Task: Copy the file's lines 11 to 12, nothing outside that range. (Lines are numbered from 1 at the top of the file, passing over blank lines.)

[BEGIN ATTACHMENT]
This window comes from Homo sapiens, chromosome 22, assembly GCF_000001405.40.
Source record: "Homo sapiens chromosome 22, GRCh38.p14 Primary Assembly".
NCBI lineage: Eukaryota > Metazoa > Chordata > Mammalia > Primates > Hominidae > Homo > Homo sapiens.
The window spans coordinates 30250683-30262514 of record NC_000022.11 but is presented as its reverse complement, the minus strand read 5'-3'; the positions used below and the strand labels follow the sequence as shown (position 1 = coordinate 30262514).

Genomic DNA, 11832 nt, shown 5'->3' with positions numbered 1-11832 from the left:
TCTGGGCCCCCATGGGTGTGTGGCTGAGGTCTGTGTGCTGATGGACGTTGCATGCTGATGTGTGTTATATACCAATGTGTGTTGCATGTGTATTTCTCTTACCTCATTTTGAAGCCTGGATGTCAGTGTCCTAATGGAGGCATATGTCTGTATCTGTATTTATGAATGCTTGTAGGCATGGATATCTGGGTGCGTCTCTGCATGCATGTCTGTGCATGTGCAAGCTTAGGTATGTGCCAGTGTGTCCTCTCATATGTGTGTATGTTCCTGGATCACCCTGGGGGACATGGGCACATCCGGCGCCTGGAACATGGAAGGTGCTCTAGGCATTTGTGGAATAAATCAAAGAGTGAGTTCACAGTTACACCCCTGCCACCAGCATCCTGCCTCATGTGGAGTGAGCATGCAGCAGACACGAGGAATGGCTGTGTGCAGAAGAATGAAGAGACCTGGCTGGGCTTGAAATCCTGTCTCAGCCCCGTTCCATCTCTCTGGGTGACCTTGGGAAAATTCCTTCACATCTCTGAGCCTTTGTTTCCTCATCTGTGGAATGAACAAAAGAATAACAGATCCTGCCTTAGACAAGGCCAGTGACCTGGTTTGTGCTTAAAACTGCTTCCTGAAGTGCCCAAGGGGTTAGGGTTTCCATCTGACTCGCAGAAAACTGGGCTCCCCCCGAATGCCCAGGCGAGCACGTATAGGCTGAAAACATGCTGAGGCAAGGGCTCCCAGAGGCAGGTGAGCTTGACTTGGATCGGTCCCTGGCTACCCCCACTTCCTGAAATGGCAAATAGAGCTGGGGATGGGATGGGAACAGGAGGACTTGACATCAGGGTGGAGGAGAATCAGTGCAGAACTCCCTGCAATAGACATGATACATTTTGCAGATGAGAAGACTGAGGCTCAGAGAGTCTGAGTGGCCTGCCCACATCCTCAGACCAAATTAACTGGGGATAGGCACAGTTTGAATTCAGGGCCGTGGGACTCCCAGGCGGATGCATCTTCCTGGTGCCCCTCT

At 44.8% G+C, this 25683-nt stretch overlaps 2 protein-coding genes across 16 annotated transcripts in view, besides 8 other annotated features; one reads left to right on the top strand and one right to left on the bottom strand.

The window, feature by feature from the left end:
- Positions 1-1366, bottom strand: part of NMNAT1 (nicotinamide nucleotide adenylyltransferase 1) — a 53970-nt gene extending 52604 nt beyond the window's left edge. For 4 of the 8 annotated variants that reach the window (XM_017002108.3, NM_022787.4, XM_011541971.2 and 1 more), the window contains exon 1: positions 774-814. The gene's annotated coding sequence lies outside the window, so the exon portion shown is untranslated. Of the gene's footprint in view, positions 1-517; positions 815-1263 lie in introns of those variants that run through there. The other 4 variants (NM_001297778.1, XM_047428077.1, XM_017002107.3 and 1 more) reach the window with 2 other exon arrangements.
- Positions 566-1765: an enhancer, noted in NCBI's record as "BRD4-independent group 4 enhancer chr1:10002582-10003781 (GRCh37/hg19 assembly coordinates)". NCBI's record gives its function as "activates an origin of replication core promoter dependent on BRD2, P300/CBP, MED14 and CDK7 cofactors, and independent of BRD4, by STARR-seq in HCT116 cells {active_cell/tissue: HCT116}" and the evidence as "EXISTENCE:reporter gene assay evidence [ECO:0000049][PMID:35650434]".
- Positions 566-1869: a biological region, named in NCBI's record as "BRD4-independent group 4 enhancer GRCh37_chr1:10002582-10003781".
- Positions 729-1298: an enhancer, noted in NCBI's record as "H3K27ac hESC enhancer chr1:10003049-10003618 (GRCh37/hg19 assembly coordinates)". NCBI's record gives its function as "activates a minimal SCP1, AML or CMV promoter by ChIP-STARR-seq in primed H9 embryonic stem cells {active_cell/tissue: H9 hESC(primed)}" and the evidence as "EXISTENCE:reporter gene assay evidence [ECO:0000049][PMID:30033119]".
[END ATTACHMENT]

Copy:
- Positions 566-1869: a biological region, named in NCBI's record as "BRD4-independent group 4 enhancer GRCh37_chr1:10002582-10003781".
- Positions 729-1298: an enhancer, noted in NCBI's record as "H3K27ac hESC enhancer chr1:10003049-10003618 (GRCh37/hg19 assembly coordinates)". NCBI's record gives its function as "activates a minimal SCP1, AML or CMV promoter by ChIP-STARR-seq in primed H9 embryonic stem cells {active_cell/tissue: H9 hESC(primed)}" and the evidence as "EXISTENCE:reporter gene assay evidence [ECO:0000049][PMID:30033119]".